It's win one and lose one for Florida's electric utilities. Senate President Jeff Atwater said the attempts to reach agreement on how to fix the troubles at the Public Service Commission probably can't be reconciled with one day left.
PSC reform has been one of the bills the utilities wanted to kill, along with the confirmations of the two PSC commissioners.
But also likely dead is a priority for the utility companies -- a bill to jump start renewable energy in the state by allowing the state's electric companies to build their own solar farms. The bill has been a hard-fought fight that has separated Florida Power & Light from the other investor owned utilities -- Progress Energy, Tampa Electric and Gulf Power -- and pitted the biomass companies against the solar manufacturers and FPL.
On PSC reform, the utility companies didn't like the fix proposed by the Senate, which wanted to force all private communications between the utilities and regulators onto the record, or ban them. The House tried another approach -- a focus on a sweeping overhaul which the governor vowed to veto.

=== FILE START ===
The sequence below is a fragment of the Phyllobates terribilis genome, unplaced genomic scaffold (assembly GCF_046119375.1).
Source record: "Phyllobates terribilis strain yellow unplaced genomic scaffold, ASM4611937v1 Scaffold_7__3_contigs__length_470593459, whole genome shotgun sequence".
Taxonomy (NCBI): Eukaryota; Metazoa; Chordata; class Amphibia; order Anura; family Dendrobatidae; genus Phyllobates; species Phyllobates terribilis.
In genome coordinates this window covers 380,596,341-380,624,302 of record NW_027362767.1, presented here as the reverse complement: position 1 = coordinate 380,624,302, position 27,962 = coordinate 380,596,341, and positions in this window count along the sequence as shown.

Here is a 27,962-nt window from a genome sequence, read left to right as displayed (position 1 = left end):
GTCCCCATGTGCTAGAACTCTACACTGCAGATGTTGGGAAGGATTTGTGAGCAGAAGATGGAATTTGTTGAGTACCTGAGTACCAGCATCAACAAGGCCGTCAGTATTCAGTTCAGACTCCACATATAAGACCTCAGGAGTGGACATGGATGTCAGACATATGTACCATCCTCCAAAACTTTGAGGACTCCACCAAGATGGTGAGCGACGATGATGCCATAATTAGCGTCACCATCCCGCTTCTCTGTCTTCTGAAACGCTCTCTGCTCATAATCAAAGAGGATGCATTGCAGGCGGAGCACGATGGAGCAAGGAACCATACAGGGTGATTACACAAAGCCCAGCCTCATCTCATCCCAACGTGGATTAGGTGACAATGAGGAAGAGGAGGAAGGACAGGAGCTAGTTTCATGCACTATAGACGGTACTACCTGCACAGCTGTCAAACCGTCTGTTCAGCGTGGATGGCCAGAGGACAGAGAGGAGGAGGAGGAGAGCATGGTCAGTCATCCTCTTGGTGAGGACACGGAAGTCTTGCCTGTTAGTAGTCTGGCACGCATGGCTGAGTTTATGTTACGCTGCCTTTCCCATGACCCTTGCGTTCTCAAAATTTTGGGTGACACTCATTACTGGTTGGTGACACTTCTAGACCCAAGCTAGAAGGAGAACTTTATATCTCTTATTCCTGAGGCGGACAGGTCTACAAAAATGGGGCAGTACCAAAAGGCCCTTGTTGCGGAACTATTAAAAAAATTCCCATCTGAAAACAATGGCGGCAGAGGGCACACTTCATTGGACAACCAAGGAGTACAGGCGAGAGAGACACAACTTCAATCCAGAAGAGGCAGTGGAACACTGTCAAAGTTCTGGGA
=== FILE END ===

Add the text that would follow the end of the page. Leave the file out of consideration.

The Senate has a list of four fixes it wants to make to the watered-down House PSC bill but the House won't take it, Atwater said.
"We put that as a high priority, so high that we passed it the very first day of session and here we are the night before finishing and it looks like it may not be completed,'' he said.
On renewables legislation, Atwater said he's still hopeful "but there is so many different players that are trying to -- regrettably -- weigh in. We had biomass, good solar that would have been good, putting some standards in that would have been good but I don't think I can make a prediction."
Atwater received this letter from PSC Chairwoman Nancy Argenziano about the renewable energy bill. She notes that the PSC's experts were never consulted by the House and the bill would allow utilities to earn higher profits and charges customers more than any other form Here's Argenziano's letter: